The number pi is perhaps the most famous irrational number in the world. Most children learn about it in school, and it is popular enough to have its own day. In mathematical formulas, it is written as π, which is the Greek letter "pi." Despite this connection to Ancient Greece, people were aware of the concept of pi in earlier civilizations. Pi has also found a place in popular culture and the hearts of many, but what is Pi really and how was it discovered?

01## What is Pi?

Pi is the ratio of a circle's circumference to its diameter. This is true for every circle, no matter the size. Pi is a mathematical constant and an irrational number, meaning it can't be expressed as a simple fraction. This means that the number is an infinite decimal and mathematicians have proved that the number has no repeating patterns. When working with the number the first five decimal places are generally used, which are 3.14159. Some people also shorten it further to 3.14.

02## The Uses of Pi

Originally, the number of pi was mainly used in geometry. It is used in calculations to determine the circumference and area of a circle and the volume and surface area of a sphere. It is also widely used in trigonometry. In physics, pi is often used in formulas as many objects in the physical world are spherical, including planets. Number theory and statistics use pi and calculating pi is often used in computer testing.

03## Pi in Ancient Times

Evidence shows that the ancient Egyptians and Babylonians both approximated pi. Some Egyptologists have suggested that pi was used for calculations in building the Great Pyramid of Giza, but evidence of pi doesn't appear until later. Babylonian tablets dating to 1900-1680 B.C. record an approximate number of 3.125. In Egypt, the Rhind Papyrus of around 1650 B.C. shows Egyptian mathematical calculations for the area of a circle, using the number 3.1605 for pi.

04## Approximations of Pi

Archimedes (287-212 B.C.) drew polygons inside of a circle and used the Pythagorean Theorem to calculate the area of the polygons. This allowed him to estimate the area of a circle. He used this to approximate the value of pi at around 3 1/7. This work is why pi is sometimes referred to as Archimedes Constant. Chinese mathematician Zu Chongzhi (429-501) used a similar process and calculated that pi equaled 355/113 and Indian mathematicians of the same era also had an approximation of pi.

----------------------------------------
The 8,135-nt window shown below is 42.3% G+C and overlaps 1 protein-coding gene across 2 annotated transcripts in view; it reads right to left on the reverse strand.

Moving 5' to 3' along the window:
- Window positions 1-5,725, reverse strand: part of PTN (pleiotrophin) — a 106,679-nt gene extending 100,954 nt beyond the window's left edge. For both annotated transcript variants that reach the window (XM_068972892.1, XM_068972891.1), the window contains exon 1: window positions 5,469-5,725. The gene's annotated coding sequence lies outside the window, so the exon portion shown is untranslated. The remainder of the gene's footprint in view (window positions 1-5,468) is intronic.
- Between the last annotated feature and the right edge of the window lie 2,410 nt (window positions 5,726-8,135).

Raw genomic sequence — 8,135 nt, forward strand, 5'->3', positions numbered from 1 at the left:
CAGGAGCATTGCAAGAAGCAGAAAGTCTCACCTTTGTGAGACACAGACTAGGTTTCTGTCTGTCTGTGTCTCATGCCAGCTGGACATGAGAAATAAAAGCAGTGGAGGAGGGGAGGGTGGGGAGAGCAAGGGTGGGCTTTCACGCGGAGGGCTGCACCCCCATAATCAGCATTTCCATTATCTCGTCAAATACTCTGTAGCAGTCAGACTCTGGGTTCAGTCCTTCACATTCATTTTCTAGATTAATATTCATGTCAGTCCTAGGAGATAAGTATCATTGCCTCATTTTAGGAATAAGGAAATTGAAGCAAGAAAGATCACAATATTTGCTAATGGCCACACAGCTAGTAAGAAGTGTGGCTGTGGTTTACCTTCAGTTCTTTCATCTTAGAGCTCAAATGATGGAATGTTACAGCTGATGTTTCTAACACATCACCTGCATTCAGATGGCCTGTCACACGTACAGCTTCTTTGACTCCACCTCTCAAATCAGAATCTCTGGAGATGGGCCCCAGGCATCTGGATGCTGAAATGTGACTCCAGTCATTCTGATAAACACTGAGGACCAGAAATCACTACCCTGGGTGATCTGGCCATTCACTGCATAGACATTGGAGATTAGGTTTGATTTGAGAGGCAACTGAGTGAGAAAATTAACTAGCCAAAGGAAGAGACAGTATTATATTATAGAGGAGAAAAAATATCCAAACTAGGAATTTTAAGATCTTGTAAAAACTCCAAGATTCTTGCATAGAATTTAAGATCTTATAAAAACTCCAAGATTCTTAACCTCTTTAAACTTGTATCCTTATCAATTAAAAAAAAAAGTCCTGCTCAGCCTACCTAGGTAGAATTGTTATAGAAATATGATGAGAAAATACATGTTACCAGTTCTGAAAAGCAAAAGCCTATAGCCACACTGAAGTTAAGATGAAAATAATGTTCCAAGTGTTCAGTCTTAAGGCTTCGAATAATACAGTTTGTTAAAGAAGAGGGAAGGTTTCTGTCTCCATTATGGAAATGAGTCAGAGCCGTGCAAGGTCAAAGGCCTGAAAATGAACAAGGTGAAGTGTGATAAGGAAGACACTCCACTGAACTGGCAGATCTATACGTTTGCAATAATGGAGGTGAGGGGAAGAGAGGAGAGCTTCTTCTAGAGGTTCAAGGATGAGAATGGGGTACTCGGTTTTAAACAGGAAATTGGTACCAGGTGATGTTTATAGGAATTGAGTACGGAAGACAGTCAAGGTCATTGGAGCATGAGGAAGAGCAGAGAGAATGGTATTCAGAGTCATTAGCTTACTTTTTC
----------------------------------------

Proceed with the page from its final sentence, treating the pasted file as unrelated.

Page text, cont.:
05## The First Exact Numbers for Pi

The Indian mathematician Mādhava was the founder of the Kerala School of Astronomy and Mathematics in the late 14th Century. He was one of the first to work with the idea of infinity. His infinite series works by adding and subtracting odd number fractions such as 1/3 and 1/5 and allowed Mādhava to calculate pi accurately to the first 13 decimal places. European mathematician Gottfried Leibniz came to the same conclusions two centuries later, and this series is now known as the Madhava–Leibniz series.

06## Pi in the Modern Era

During the 1700s mathematicians worked on increasing the accuracy of pi, and during this time they also proved that it is an irrational number. It was at this time that the symbol π was first used. Before this, the number was referred to by the Greek word for the periphery. In 1706, Welsh mathematician William Jones shortened this to just π, which is the first letter of the word. This became popular and was eventually adopted in all mathematical works.

07## Pi in the Computer Age

Although a shortened number is used for most applications, people are still striving to find more decimals of pi. Prior to the advent of computers, pi was calculated to 707 decimal places. In 1961, the IBM 7090 took 8 hours and 43 minutes to calculate pi to 100,000 decimal places. The boundaries have continued to be pushed and in 2002 pi was calculated to 24 trillion decimal places. It took a University of Tokyo team 5 years to write the program that performed the calculation.

08## Hand-Calculating Pi

To calculate pi by hand, start by measuring the circumference of a circular object. Wrapping string around the object gives the most accurate results. Next, measure across the circle, going through the center. This is the diameter of the circle. Divide the length of the long string by the length of the diameter to get pi. The accuracy of pi will depend on the accuracy of measurements.

09## The Art of Memorizing Pi

Many people enjoy the challenge of memorizing pi. Piphilology is the art of using mnemonics to help the memorization. Pi poems, or piems, are constructed so that the number of letters in each word corresponds with the numbers of pi. The most famous poem is for 15 digits and reads:

*How I want a drink, alcoholic of course, after the heavy chapters involving quantum mechanics!*

The book *Not A Wake* by Michael Keith used this technique for the first 10,000 digits of pi.

10## Pi Day

Pi Day was first celebrated in the San Francisco Exploratorium in 1988. It is celebrated on March 14 as the date equals the first three digits of pi when written as 3/14. This is also the birthday of the famous physicist Albert Einstein. In 2009, the U.S. House of Representatives passed a resolution making Pi Day a national event aimed at increasing interest in maths and science. Today, many celebrate the irrational number, often with a slice of pie.